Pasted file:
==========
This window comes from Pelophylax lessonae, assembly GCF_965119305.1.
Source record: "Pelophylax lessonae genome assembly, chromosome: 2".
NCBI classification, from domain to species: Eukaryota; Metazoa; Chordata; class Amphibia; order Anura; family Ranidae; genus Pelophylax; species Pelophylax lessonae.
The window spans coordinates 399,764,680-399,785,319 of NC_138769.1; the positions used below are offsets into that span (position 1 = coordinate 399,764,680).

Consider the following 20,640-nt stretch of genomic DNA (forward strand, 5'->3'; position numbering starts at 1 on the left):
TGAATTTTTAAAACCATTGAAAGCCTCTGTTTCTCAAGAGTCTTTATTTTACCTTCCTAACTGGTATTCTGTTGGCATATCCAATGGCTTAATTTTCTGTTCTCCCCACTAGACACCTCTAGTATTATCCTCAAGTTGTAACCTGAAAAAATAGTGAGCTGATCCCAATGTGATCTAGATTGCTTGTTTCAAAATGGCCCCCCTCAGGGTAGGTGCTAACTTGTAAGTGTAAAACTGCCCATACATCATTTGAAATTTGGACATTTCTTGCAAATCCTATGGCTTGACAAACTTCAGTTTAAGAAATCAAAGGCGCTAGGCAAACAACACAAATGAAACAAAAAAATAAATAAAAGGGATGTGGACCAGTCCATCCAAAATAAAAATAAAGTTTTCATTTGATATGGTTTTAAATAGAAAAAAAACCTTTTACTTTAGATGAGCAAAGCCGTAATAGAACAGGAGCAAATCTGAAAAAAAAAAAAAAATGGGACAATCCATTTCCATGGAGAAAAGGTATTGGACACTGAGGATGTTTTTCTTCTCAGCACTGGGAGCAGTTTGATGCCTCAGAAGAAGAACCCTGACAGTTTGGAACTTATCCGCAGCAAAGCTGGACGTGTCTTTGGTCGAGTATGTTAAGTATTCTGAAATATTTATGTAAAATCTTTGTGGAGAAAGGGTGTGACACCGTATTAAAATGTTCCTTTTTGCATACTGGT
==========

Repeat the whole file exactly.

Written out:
This window comes from Pelophylax lessonae, assembly GCF_965119305.1.
Source record: "Pelophylax lessonae genome assembly, chromosome: 2".
NCBI classification, from domain to species: Eukaryota; Metazoa; Chordata; class Amphibia; order Anura; family Ranidae; genus Pelophylax; species Pelophylax lessonae.
The window spans coordinates 399,764,680-399,785,319 of NC_138769.1; the positions used below are offsets into that span (position 1 = coordinate 399,764,680).

Consider the following 20,640-nt stretch of genomic DNA (forward strand, 5'->3'; position numbering starts at 1 on the left):
TGAATTTTTAAAACCATTGAAAGCCTCTGTTTCTCAAGAGTCTTTATTTTACCTTCCTAACTGGTATTCTGTTGGCATATCCAATGGCTTAATTTTCTGTTCTCCCCACTAGACACCTCTAGTATTATCCTCAAGTTGTAACCTGAAAAAATAGTGAGCTGATCCCAATGTGATCTAGATTGCTTGTTTCAAAATGGCCCCCCTCAGGGTAGGTGCTAACTTGTAAGTGTAAAACTGCCCATACATCATTTGAAATTTGGACATTTCTTGCAAATCCTATGGCTTGACAAACTTCAGTTTAAGAAATCAAAGGCGCTAGGCAAACAACACAAATGAAACAAAAAAATAAATAAAAGGGATGTGGACCAGTCCATCCAAAATAAAAATAAAGTTTTCATTTGATATGGTTTTAAATAGAAAAAAAACCTTTTACTTTAGATGAGCAAAGCCGTAATAGAACAGGAGCAAATCTGAAAAAAAAAAAAAAATGGGACAATCCATTTCCATGGAGAAAAGGTATTGGACACTGAGGATGTTTTTCTTCTCAGCACTGGGAGCAGTTTGATGCCTCAGAAGAAGAACCCTGACAGTTTGGAACTTATCCGCAGCAAAGCTGGACGTGTCTTTGGTCGAGTATGTTAAGTATTCTGAAATATTTATGTAAAATCTTTGTGGAGAAAGGGTGTGACACCGTATTAAAATGTTCCTTTTTGCATACTGGT